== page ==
Friday, June 02, 2006

How not to have an argument

(fiction posting -- I'm a writer; it's allowed)
This snippet comes from the middle of my senior project and its posted was prompted by recent interactions with individuals who argue/converse in exactly the same manner as Cat even though the orginal writing of this piece was prompted by an unrelated discussion.

The poetry reading that Tuesday was not memorable. The bitching and moaning we did while waiting for the bus that would take us back to our side of campus was much more memorable.
“Did you hear the conversation I was having with the guys in the row behind me?” Cat asked me.
I couldn’t say I had actually been listening to any of it. I had recognized a couple of them from classes but they weren’t the kind of people I was prone to strike up a conversation with.
She sighed. “I can’t stand hanging out with those people anymore. All they do is talk about religion.”
And that’s why I didn’t talk to them. I nodded and stared at the gum covered sidewalk in front of the bus pavilion. None of the gum was new. Still, I couldn’t claim any of it as my own. These were little pieces of other people. Not of myself.
“But they’re such hypocrites. All they do is talk and they seem nice, they really do. But they don’t accept anyone who thinks any differently. It’s easy for you.” She flicked her hand dismissing me. “You can just say ‘fuck you’ and they’ll leave you alone. But they’re after me. I used to go to their meetings and since I stopped they think they have to save me. They keep pushing me. They really think I’ve been lured away.”
“Lured away by demons?” I laughed. “Has Satan been tempting you again? I told him not to do that anymore.”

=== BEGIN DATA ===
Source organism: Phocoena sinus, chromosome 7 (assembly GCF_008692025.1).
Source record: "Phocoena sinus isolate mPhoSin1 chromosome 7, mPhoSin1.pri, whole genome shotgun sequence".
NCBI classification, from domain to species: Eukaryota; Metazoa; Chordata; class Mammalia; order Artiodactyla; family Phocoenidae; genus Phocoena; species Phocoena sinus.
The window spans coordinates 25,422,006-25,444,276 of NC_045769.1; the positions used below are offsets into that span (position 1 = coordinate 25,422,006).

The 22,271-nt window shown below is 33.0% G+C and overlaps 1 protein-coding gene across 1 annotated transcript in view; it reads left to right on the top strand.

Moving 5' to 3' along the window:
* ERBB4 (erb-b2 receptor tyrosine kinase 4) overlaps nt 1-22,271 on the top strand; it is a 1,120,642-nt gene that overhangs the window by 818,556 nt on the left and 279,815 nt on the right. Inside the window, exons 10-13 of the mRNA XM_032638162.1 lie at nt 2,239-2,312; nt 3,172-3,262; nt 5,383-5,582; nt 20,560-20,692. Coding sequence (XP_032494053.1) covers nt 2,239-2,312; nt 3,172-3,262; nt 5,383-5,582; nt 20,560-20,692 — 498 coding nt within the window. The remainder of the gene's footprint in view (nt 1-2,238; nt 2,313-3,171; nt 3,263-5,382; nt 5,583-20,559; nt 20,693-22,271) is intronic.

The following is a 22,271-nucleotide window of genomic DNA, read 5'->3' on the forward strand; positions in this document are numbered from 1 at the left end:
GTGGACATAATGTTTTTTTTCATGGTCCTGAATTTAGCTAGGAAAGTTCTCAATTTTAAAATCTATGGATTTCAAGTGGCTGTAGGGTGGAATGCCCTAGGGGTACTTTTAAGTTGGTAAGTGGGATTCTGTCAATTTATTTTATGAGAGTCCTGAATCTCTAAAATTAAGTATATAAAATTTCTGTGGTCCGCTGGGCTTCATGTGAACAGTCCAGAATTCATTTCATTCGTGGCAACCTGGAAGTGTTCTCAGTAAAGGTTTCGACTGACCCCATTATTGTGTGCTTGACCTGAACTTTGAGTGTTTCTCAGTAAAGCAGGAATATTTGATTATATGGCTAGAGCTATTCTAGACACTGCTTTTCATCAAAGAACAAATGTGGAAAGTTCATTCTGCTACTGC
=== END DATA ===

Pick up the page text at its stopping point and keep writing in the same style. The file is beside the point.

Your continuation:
“They don’t think it’s Satan, they think that …”
I sighed and let her rattle on. I couldn’t believe she had taken me seriously.
I started staring at her earphones for lack of anything better to do. She never took those damn little white buds out of her ears. She went to class and left them in, she got ready for bed and she left them in, she had a twenty minute conversation with me and she left them in. I seriously wondered if she left them in when she showered or not. I assumed they were hooked up to an ipod. Somewhere. But the question was where was it today? She jabbered on and I began the visual hunt. Pants pocket? No square bulge visible. Backpack? Any guess is as good as mine in that bulky thing. Inner pocket of her fleece jacket? That’s what I’d put my money on. Of course there was part of me that was willing to assume that she was dumb enough not even to have remembered to put the damn thing on her today. The earphones would go on by habit, but whether or not she was smart enough to remember the music was yet to be seen.
I wondered if one day she would get mugged for her ipod and the muggers would stand around saying “what the hell?” They would look at each other stupefied because they had tried to get her ipod but all they could find were the earphones.